Portable Soup

Appears in

Oxford Companion to Food

Oxford Companion to Food

By Alan Davidson

Published 2014

  • About

portable soup a product which achieved some prominence in 18th-century English cookery books, was a precursor (and a relatively sophisticated and refined one) of 19th-century meat extracts and 20th-century stock cubes. It was first proposed by Sir Hugh Plat in the early years of the 17th century. Bradley (1736) explained in his agreeable prose the benefits of the product, describing it as:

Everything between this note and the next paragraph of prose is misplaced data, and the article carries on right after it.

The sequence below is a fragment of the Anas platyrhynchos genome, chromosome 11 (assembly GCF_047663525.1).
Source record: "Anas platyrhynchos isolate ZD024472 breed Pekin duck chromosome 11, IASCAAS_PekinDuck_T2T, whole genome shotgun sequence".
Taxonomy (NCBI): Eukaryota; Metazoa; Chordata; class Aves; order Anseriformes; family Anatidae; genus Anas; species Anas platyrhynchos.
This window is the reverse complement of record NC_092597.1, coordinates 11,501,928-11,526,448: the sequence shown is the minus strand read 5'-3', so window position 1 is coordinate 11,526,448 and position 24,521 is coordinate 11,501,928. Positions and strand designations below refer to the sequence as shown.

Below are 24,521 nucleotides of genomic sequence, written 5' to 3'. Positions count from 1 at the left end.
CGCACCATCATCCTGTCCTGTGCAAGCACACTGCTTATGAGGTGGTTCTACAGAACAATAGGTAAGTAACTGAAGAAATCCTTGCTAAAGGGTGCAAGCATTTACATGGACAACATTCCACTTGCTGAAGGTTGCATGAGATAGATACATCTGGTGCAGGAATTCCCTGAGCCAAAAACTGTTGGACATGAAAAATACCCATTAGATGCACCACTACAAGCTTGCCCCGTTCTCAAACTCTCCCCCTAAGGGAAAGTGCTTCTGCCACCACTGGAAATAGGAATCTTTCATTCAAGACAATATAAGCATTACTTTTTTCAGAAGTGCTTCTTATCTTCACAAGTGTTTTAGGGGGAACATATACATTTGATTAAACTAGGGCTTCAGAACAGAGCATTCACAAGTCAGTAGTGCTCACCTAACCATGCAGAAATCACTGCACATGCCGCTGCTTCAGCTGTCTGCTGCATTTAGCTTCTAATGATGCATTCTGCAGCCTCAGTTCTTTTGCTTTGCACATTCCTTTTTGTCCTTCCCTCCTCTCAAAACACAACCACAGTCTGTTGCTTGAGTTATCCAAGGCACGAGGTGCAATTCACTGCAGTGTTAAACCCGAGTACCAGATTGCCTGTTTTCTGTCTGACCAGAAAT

[a] curious Preparation for the use of Gentlemen that travel; the use of which I esteem to be of extraordinary Service to such as travel in wild and open Countries, where few or no Provisions are to be met with; and it will be of no less Benefit to such Families as have not immediate Recourse to Markets, for the Readiness of it for making of Soups, or its Use where Gravey is required; and particularly to those that travel, the lightness of its Carriage, the small room it takes up, and the easy way of putting it in use, renders it extremely serviceable. This is what one may call Veal-Glue.